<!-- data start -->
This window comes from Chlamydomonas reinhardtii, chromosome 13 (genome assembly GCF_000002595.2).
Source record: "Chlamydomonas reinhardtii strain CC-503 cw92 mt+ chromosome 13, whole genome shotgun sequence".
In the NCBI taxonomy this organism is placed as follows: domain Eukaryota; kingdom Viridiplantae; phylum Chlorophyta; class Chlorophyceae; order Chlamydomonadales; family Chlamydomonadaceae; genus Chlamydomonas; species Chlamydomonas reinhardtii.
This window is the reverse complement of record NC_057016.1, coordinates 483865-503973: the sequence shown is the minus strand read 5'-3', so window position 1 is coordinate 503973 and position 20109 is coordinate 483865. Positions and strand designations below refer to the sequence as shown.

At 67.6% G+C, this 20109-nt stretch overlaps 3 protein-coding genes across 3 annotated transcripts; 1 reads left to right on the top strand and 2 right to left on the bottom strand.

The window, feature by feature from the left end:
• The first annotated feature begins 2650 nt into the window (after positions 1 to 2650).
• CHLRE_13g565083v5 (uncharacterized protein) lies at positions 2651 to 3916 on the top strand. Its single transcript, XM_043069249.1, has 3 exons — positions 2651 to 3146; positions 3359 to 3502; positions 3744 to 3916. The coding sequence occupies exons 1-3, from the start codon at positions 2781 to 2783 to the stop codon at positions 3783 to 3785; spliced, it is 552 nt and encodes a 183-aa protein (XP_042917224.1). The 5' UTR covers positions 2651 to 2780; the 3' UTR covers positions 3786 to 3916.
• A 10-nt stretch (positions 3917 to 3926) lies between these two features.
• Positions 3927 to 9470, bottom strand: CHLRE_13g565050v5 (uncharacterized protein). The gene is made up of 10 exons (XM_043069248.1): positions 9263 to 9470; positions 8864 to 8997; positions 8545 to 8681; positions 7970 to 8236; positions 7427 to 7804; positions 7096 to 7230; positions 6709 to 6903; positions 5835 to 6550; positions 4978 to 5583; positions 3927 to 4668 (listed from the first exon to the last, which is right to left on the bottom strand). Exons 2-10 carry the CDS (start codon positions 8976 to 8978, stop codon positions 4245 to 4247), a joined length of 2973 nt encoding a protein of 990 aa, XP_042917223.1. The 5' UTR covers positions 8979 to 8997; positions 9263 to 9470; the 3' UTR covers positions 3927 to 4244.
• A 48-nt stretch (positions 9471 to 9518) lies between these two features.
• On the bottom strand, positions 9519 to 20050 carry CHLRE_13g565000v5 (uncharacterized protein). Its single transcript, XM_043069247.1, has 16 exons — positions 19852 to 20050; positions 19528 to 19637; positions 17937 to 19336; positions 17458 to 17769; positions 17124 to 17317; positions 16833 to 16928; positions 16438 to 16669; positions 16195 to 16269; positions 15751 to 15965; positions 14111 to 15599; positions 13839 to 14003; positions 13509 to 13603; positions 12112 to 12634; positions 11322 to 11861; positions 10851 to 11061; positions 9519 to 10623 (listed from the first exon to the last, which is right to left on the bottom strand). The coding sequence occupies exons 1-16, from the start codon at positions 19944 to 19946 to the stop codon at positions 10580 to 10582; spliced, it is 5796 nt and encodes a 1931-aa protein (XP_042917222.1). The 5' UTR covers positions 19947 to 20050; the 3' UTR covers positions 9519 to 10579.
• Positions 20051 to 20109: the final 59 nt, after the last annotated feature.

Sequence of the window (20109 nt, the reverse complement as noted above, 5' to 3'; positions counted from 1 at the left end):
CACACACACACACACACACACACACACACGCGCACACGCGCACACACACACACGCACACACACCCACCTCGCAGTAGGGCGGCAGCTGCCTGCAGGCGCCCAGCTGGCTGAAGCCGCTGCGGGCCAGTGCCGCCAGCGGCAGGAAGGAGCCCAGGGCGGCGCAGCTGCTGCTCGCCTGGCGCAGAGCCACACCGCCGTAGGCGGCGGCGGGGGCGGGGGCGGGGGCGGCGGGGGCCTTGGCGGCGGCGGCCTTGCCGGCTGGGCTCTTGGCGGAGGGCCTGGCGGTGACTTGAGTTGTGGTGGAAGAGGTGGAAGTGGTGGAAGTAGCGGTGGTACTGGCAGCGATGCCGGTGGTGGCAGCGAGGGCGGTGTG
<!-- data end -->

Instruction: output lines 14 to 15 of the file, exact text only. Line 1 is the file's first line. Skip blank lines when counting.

Sequence of the window (20109 nt, the reverse complement as noted above, 5' to 3'; positions counted from 1 at the left end):
CACACACACACACACACACACACACACACGCGCACACGCGCACACACACACACGCACACACACCCACCTCGCAGTAGGGCGGCAGCTGCCTGCAGGCGCCCAGCTGGCTGAAGCCGCTGCGGGCCAGTGCCGCCAGCGGCAGGAAGGAGCCCAGGGCGGCGCAGCTGCTGCTCGCCTGGCGCAGAGCCACACCGCCGTAGGCGGCGGCGGGGGCGGGGGCGGGGGCGGCGGGGGCCTTGGCGGCGGCGGCCTTGCCGGCTGGGCTCTTGGCGGAGGGCCTGGCGGTGACTTGAGTTGTGGTGGAAGAGGTGGAAGTGGTGGAAGTAGCGGTGGTACTGGCAGCGATGCCGGTGGTGGCAGCGAGGGCGGTGTG